Wednesday, October 29, 2008

May you live in interesting times

It seems like all I post these days are things other people have written and this time isn't any different. However, I feel I at least owe myself an explanation about why I am doing this.

Well, here goes. There is an reputedly old Chinese curse that goes something like this, "May you live in interesting times; May you come to the attention of those in authority; May you find what you are looking for". I feel as if we are all living in the middle of that curse. Certainly books will have some interesting reading about this period in history.

Which leads me right back to the reason why I keep posting things written by other people. I'm a dog trainer. I've always been a dog trainer. I earn my living working with dogs, writing about dogs. My days are spent training, playing, hanging out with and just in general totally immersed in things related to, for, with and about dogs. a non-dog person I guess that must sound very unbalanced, I however, find it to be a very balanced life. I know I am not alone. I know there are others who live the same way and the article to follow tells about some of them.

So my real question is this, "Why are the majority of people in this country, all of whom own at least one animal, allowing a small, loud, hateful group of beings to take their animal from them? Not just take your animal, but kill it and then make it impossible for you to have another animal.

Understand one thing, this is a thing written in stone and will never change. The animal rights movement is not about animals and it certainly isn't about rights. It is all about getting rid of animals. It is all about forbidding any interaction between humans and animals. It is about taking away you fourth amendment rights which say:

Amendment 4 - Search and Seizure. Ratified 12/15/1791.

The right of the people to be secure in their persons, houses, papers, and effects, against unreasonable searches and seizures, shall not be violated, and no Warrants shall issue, but upon probable cause, supported by Oath or affirmation, and particularly describing the place to be searched, and the persons or things to be seized.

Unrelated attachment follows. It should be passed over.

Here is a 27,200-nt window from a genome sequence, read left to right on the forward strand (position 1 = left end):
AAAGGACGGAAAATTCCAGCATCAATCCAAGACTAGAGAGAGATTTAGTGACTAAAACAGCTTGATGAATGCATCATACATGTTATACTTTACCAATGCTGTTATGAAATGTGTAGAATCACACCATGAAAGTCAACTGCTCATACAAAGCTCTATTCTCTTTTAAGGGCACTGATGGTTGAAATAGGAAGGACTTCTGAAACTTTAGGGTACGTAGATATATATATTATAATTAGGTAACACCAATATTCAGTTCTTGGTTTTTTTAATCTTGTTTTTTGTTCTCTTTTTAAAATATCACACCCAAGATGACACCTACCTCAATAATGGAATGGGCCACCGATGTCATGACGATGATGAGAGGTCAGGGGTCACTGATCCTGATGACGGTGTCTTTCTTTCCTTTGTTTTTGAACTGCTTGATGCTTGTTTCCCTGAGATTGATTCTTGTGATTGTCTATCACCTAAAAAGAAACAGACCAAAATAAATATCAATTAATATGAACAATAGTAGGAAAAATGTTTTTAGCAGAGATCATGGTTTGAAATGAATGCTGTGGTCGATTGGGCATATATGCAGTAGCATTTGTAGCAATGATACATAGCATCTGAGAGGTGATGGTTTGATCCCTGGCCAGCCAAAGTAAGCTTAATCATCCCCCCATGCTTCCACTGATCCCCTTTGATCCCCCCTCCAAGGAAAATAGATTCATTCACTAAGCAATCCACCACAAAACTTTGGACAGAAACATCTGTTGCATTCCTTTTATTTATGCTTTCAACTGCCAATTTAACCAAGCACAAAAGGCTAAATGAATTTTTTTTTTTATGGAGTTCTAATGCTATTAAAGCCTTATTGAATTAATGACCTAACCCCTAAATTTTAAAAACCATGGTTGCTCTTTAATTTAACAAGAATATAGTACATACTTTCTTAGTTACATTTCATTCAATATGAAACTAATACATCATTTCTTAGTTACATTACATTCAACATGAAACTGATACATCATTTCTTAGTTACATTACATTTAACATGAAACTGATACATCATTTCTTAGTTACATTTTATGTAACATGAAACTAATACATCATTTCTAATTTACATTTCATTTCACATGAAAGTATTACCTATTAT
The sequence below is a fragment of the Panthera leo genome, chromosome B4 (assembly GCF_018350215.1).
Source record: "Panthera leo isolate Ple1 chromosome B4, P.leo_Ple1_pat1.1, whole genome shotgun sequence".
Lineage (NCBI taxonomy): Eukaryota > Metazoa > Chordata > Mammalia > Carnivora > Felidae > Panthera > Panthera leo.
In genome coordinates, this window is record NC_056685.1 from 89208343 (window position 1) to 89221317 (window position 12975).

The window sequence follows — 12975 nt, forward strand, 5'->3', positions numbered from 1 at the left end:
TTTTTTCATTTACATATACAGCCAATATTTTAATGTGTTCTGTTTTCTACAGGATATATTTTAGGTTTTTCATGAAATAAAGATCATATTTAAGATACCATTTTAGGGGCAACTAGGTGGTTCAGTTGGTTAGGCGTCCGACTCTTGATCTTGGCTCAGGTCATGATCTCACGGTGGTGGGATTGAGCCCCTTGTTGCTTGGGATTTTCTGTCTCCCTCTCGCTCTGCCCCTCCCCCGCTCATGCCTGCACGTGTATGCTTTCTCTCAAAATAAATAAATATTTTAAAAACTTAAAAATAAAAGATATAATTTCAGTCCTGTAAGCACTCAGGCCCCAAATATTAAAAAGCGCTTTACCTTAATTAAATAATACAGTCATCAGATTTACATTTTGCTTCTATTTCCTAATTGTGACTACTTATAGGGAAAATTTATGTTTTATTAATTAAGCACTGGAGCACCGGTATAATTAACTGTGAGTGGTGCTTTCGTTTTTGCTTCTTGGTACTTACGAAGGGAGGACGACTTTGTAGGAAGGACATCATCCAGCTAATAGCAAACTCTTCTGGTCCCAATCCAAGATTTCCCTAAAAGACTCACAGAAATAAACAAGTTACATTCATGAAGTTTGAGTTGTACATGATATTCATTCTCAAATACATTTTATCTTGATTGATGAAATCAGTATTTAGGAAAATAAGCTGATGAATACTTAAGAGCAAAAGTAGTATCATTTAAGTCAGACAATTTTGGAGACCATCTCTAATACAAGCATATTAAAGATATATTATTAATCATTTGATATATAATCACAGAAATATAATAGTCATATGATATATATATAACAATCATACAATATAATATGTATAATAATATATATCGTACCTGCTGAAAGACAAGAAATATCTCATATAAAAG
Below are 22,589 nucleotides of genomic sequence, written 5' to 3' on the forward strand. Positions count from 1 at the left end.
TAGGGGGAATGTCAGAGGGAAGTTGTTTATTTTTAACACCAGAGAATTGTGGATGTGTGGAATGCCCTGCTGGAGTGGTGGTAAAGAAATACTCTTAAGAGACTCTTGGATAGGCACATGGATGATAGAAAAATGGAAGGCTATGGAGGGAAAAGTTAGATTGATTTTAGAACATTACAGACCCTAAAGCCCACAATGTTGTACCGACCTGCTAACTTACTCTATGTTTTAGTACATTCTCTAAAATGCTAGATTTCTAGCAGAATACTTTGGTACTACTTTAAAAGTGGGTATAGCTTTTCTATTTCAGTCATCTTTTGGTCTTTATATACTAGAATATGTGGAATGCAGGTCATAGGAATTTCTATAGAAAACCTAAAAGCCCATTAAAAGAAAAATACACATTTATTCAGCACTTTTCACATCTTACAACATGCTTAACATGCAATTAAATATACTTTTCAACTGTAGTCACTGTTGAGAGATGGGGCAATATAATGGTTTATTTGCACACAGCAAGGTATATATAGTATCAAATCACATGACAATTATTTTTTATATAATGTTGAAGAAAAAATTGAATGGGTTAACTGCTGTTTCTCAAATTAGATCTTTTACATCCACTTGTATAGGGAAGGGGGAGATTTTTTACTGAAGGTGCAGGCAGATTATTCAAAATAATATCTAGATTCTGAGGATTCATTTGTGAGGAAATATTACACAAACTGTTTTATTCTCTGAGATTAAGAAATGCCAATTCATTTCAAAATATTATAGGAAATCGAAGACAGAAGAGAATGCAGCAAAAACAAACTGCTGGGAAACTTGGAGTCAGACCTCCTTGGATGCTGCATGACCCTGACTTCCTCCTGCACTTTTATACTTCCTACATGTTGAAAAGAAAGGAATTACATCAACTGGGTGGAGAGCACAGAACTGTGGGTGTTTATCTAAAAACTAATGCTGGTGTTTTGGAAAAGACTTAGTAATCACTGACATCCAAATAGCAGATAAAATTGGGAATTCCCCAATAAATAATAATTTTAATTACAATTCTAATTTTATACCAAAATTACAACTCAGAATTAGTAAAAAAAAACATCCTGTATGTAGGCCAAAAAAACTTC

Think I don't know what I'm talking about? Check out what is happening in New Mexico, California, Florida, Texas and dozens of other places around the country. Those new animal control ordnance's that you haven't bothered to pay any attention to have been written to trample your fourth amendment rights in the mud. And now on to doing away with more jobs at a time when jobs are tight and getting tighter.

Greyhounds – What’s the real story??

The Massachusetts Federation of Dog Clubs and Responsible Dog Owners got a call from both Greyhound tracks in Mass. They wanted us to come see their operations, their dogs and how the dogs are treated. The Mass. Federation is made up primarily of dog show people, dog club members, dog trainers, dog experts, dog training clubs, pet owners but no Greyhound racers. I have raised, owned and loved dogs for over 50 years. I am a senior conformation dog show judge with the AKC. I know more than a little about how to care for dogs, bond with them, handle them, encourage them. I have attended many dog related events but of course I was curious to see first hand the intimate and behind the scenes workings of the track, especially in light of the multi-year campaign by animal rights groups who have spent hundreds of thousands of dollars to end Greyhound racing in Massachusetts.

Mass Federation Members toured both tracks. Here’s what I saw at Raynham. I saw dogs in extraordinary physical condition. As a dog person, I know how much time and proper exercise it takes to get a dog in top condition and muscle tone. Professional athletes would be impressed by the conditioning of the dogs. This doesn’t happen by ignoring the dog. It means getting the dog a great deal of exercise and spending a lot of time with the dog. We went to the restricted area where dogs are kept before a race and saw a room full of contented dogs waiting to go out to race. When a race was called, the dogs going out got very happy tails. They knew they were racing and were excited. The young employees of the track that put racing numbers on the dogs were gentle with them and handled them with obvious affection. Watching the dogs chase the mechanical rabbit was amazing and a pure joy. It was so exciting watching as this is the culmination of centuries of careful breeding and selection to produce these amazing athletes.